Be aware of Dutch Elm Disease

Take heed of rules surrounding Elm trees and firewood

At present, Alberta has the largest Dutch Elm Disease (DED)-free American elm stand in the world and it is important to protect this valuable resource worth well over one billion dollars.

The Society to Prevent Dutch Elm Disease (STOPDED) is asking for assistance to save these beautiful elm trees from this deadly disease.

DED is caused by a fungus that clogs the elm tree’s water conducting system, causing the tree to die.

The fungus is primarily spread from one elm tree to another by three species of beetles — the smaller European, the native and the banded elm bark beetle.

The beetles are attracted to weak and dying trees, which serve as breeding sites for the beetles. Once the beetles have pupated and turned into adults, they leave the brood gallery and fly to healthy elms to feed and transport the fungus on their bodies from one tree to the next.

Monitoring for the beetles is done annually throughout the province. The smaller elm bark beetles have been found throughout the province in low numbers and now the banded elm bark beetle has been found in larger numbers throughout Medicine Hat and area.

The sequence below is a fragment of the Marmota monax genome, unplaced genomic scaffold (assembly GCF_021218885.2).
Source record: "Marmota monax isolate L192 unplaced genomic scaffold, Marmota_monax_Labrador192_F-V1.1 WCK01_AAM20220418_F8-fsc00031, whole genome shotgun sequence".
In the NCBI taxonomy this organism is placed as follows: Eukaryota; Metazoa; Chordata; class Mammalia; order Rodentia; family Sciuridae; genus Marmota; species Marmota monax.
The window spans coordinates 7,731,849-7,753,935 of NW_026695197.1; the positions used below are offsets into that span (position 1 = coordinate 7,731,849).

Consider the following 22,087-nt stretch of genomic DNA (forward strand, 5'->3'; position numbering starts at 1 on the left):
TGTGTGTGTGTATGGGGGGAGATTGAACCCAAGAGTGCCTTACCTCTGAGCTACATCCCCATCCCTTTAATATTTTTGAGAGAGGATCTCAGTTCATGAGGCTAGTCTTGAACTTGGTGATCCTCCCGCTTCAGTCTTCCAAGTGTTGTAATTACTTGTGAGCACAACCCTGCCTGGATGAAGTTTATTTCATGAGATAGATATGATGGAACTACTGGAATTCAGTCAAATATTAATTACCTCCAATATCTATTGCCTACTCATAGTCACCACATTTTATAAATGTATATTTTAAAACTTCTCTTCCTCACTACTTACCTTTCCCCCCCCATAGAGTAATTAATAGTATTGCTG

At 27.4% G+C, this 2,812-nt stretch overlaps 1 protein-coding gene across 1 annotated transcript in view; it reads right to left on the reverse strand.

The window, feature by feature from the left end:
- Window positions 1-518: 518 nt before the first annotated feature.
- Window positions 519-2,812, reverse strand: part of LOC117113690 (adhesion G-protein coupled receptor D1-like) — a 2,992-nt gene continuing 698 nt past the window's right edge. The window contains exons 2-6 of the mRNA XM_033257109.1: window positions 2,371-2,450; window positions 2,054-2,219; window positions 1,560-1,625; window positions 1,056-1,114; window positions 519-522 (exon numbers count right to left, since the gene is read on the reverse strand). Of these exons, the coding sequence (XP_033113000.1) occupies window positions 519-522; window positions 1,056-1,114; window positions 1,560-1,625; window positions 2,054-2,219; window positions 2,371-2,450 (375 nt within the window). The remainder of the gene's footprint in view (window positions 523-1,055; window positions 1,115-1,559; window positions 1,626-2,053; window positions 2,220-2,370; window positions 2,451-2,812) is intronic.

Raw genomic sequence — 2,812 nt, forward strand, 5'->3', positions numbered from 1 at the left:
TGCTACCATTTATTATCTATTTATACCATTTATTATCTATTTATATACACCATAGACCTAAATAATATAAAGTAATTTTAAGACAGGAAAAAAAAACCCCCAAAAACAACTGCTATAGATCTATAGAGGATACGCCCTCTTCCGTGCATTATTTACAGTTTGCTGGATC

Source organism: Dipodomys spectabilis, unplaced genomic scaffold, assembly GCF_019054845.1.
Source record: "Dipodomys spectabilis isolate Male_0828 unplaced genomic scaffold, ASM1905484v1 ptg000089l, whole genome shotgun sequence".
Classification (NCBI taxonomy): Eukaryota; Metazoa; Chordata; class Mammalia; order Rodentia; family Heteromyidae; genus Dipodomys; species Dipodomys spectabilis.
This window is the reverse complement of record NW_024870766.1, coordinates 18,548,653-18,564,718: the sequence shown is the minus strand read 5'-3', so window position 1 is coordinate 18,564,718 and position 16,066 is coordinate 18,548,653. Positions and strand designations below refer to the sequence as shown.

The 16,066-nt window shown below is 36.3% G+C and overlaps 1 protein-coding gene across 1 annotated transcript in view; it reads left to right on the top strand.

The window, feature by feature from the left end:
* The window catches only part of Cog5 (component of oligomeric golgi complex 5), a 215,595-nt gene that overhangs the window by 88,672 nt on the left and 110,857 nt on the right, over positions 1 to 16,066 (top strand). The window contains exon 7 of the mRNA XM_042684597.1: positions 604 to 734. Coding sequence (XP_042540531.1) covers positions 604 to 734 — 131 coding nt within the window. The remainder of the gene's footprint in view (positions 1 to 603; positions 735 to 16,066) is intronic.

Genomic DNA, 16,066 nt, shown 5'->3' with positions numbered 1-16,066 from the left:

Leaves on a DED-infected elm will wilt or droop, curl and become brown, appearing in mid-June to mid-July. Leaves on trees infected later in the season usually turn yellow and drop prematurely. Leaf symptoms are accompanied by brown staining under the bark. All DED suspect elms must be tested in a lab, so if you think you see DED symptoms call the hotline at 1-877-837-ELMS (3567).

What to do:

Be aware of Alberta’s elm pruning ban (April 1 to Sept. 30). Beetles are most active at this time and can be attracted to the scent of fresh tree cuts, possibly infecting healthy trees.

Keep elm trees healthy and vigorous by watering well from April to mid-August. Stop watering then to allow tree to harden off for winter.

Remove dead branches/trees between Oct. 1 and March 31 as they can provide beetle habitat.

Dispose of all elm wood immediately by burning, burying or chipping.

What not to do: Do not store elm firewood at any time. DED and the beetles are declared pests under the Alberta Agricultural Pests Act.

Do not transport elm firewood into Alberta.

Do not prune elms between April 1 and Sept. 30.

To report a DED suspect elm tree or for more information, call the 1-877-837-ELMS (3567) or visit

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